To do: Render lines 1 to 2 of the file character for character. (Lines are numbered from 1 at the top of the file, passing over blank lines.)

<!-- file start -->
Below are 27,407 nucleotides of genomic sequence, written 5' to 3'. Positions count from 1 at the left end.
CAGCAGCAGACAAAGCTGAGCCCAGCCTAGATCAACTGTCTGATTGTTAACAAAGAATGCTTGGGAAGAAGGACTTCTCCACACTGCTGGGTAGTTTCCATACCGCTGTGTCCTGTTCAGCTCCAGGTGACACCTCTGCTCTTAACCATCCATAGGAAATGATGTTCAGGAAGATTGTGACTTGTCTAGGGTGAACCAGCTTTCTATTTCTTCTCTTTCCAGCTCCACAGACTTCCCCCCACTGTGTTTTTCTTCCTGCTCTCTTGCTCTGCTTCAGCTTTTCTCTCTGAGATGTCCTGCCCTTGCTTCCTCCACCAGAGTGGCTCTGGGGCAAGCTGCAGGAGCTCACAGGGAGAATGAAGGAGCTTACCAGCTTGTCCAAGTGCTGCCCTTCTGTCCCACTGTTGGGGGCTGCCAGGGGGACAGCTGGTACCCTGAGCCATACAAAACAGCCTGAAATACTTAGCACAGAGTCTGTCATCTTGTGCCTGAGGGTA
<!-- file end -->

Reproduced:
Below are 27,407 nucleotides of genomic sequence, written 5' to 3'. Positions count from 1 at the left end.
CAGCAGCAGACAAAGCTGAGCCCAGCCTAGATCAACTGTCTGATTGTTAACAAAGAATGCTTGGGAAGAAGGACTTCTCCACACTGCTGGGTAGTTTCCATACCGCTGTGTCCTGTTCAGCTCCAGGTGACACCTCTGCTCTTAACCATCCATAGGAAATGATGTTCAGGAAGATTGTGACTTGTCTAGGGTGAACCAGCTTTCTATTTCTTCTCTTTCCAGCTCCACAGACTTCCCCCCACTGTGTTTTTCTTCCTGCTCTCTTGCTCTGCTTCAGCTTTTCTCTCTGAGATGTCCTGCCCTTGCTTCCTCCACCAGAGTGGCTCTGGGGCAAGCTGCAGGAGCTCACAGGGAGAATGAAGGAGCTTACCAGCTTGTCCAAGTGCTGCCCTTCTGTCCCACTGTTGGGGGCTGCCAGGGGGACAGCTGGTACCCTGAGCCATACAAAACAGCCTGAAATACTTAGCACAGAGTCTGTCATCTTGTGCCTGAGGGTA